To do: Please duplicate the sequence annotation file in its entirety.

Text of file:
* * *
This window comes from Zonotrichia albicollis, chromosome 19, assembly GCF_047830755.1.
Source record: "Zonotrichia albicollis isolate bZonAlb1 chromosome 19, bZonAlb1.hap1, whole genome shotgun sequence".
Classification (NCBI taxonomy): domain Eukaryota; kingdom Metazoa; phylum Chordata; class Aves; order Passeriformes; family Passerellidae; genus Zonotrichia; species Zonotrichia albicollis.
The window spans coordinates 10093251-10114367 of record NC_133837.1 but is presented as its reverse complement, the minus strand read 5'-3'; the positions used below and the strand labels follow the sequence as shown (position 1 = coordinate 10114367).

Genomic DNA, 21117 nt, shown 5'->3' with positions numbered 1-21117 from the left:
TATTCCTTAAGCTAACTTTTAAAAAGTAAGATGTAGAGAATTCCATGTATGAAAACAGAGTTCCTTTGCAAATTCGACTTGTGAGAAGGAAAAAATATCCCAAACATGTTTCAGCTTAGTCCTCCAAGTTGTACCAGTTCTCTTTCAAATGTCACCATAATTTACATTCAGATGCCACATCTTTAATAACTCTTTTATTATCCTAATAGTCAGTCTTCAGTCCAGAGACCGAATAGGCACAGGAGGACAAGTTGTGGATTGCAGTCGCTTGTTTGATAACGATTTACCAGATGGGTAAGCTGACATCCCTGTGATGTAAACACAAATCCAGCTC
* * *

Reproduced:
This window comes from Zonotrichia albicollis, chromosome 19, assembly GCF_047830755.1.
Source record: "Zonotrichia albicollis isolate bZonAlb1 chromosome 19, bZonAlb1.hap1, whole genome shotgun sequence".
Classification (NCBI taxonomy): domain Eukaryota; kingdom Metazoa; phylum Chordata; class Aves; order Passeriformes; family Passerellidae; genus Zonotrichia; species Zonotrichia albicollis.
The window spans coordinates 10093251-10114367 of record NC_133837.1 but is presented as its reverse complement, the minus strand read 5'-3'; the positions used below and the strand labels follow the sequence as shown (position 1 = coordinate 10114367).

Genomic DNA, 21117 nt, shown 5'->3' with positions numbered 1-21117 from the left:
TATTCCTTAAGCTAACTTTTAAAAAGTAAGATGTAGAGAATTCCATGTATGAAAACAGAGTTCCTTTGCAAATTCGACTTGTGAGAAGGAAAAAATATCCCAAACATGTTTCAGCTTAGTCCTCCAAGTTGTACCAGTTCTCTTTCAAATGTCACCATAATTTACATTCAGATGCCACATCTTTAATAACTCTTTTATTATCCTAATAGTCAGTCTTCAGTCCAGAGACCGAATAGGCACAGGAGGACAAGTTGTGGATTGCAGTCGCTTGTTTGATAACGATTTACCAGATGGGTAAGCTGACATCCCTGTGATGTAAACACAAATCCAGCTC